How to get comensated for dr bills, pain suffering loss of wages?

UPDATED: Sep 30, 2022

Advertiser Disclosure

It’s all about you. We want to help you make the right legal decisions.

We strive to help you make confident insurance and legal decisions. Finding trusted and reliable insurance quotes and legal advice should be easy. This doesn’t influence our content. Our opinions are our own.

UPDATED: Sep 30, 2022Fact Checked

Get Legal Help Today

Compare Quotes From Top Companies and Save

secured lock Secured with SHA-256 Encryption

How to get comensated for dr bills, pain suffering loss of wages?

I was working for a construction company as a 1099 employee and they don’t have any insurance at all. We were adding a 2 story addition to an existing house and I fell from the 2nd story and broke 5 ribs and multiple fractures to my pelvis. I have been off work for 3 weeks and no clue when I will be able to go back. How can I get compensated for dr bills, pain suffering and loss of wages?

Asked on May 25, 2016 under Personal Injury, Texas


SJZ, Member, New York Bar / FreeAdvice Contributing Attorney

Answered 6 years ago | Contributor

IF the construction company was at fault in causing the fall, such as by providing a faulty ladder, or no appropriate safety equipment, or a co-worker doing something dangerous or stupid, then you can potentially sue them for your injuries (medical bills; lost wages; some amount for "pain and suffering") based on their fault. But there must be fault, typically found in the form of unreasonable carelessness: if the contractor did nothing wrong and you fell for reasons unrelated to them (e.g. your own clumsiness; a gust of wind or water from rain; etc.), they are *not* liable. Only an at-fault  person might be liable for your injuries; if there is not other person at fault, you have to bear your own costs, losses, and damages.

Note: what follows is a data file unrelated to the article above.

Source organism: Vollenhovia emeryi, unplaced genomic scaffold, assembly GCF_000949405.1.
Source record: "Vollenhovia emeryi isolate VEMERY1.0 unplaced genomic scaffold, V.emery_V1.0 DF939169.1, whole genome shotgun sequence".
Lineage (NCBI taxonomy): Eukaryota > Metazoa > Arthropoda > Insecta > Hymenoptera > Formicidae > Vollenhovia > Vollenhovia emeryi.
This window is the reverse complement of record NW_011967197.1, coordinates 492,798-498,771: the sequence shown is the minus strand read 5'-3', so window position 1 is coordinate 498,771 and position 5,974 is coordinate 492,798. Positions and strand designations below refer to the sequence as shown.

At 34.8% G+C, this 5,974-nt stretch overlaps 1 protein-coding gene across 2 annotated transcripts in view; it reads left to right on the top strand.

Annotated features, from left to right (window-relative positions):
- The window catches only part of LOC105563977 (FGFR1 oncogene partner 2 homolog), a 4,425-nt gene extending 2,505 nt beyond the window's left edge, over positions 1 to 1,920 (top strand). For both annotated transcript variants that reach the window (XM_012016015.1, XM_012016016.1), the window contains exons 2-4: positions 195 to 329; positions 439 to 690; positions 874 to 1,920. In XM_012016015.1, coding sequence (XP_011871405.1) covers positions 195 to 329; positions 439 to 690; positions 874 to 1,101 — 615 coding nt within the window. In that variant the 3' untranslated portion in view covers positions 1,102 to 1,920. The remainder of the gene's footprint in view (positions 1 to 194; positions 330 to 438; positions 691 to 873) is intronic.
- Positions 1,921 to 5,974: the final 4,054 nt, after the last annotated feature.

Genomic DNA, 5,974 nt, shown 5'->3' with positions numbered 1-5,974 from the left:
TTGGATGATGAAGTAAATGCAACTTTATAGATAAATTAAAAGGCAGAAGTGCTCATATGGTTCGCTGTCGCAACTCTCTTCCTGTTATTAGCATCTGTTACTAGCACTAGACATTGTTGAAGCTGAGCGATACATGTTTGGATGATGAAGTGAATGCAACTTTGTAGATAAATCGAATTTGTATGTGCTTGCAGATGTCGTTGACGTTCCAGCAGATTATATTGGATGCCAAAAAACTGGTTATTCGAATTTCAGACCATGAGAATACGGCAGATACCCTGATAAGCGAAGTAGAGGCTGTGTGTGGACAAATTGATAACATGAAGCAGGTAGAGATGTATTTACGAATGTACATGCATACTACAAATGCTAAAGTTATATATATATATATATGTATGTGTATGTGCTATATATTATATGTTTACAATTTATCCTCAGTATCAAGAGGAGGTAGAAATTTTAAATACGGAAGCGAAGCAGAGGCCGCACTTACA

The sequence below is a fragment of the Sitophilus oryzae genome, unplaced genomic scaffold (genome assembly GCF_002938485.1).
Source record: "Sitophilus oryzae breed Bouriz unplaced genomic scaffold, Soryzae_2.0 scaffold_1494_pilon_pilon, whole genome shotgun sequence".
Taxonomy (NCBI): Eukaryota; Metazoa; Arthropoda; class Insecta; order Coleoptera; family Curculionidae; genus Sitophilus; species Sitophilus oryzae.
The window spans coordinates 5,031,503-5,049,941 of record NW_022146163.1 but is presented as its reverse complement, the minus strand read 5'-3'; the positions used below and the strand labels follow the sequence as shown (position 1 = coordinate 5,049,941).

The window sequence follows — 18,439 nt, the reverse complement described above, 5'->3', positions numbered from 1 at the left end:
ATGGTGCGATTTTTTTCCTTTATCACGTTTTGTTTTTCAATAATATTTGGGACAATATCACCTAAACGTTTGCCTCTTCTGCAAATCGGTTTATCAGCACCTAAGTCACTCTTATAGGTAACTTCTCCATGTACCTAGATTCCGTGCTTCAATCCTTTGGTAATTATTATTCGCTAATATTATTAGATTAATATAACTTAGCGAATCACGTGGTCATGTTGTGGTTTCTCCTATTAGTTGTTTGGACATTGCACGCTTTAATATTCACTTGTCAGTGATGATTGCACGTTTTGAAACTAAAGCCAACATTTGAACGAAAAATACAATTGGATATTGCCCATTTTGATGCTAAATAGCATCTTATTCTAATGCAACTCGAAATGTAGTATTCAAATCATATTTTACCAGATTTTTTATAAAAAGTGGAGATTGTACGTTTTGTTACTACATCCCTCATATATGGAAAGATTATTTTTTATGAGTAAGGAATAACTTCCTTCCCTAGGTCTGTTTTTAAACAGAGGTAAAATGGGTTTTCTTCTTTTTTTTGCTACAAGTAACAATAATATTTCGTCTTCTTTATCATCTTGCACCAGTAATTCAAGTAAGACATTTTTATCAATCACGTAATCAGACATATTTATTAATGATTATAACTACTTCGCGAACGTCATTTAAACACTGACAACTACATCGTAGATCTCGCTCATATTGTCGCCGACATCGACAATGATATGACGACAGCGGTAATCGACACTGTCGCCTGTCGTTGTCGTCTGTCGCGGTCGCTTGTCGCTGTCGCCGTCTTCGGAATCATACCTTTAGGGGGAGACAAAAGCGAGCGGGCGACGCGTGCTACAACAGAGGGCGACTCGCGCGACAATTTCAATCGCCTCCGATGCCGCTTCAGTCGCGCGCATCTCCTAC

IMPORTANT NOTICE: The Answer(s) provided above are for general information only. The attorney providing the answer was not serving as the attorney for the person submitting the question or in any attorney-client relationship with such person. Laws may vary from state to state, and sometimes change. Tiny variations in the facts, or a fact not set forth in a question, often can change a legal outcome or an attorney's conclusion. Although has verified the attorney was admitted to practice law in at least one jurisdiction, he or she may not be authorized to practice law in the jurisdiction referred to in the question, nor is he or she necessarily experienced in the area of the law involved. Unlike the information in the Answer(s) above, upon which you should NOT rely, for personal advice you can rely upon we suggest you retain an attorney to represent you.

Get Legal Help Today

Find the right lawyer for your legal issue.

secured lock Secured with SHA-256 Encryption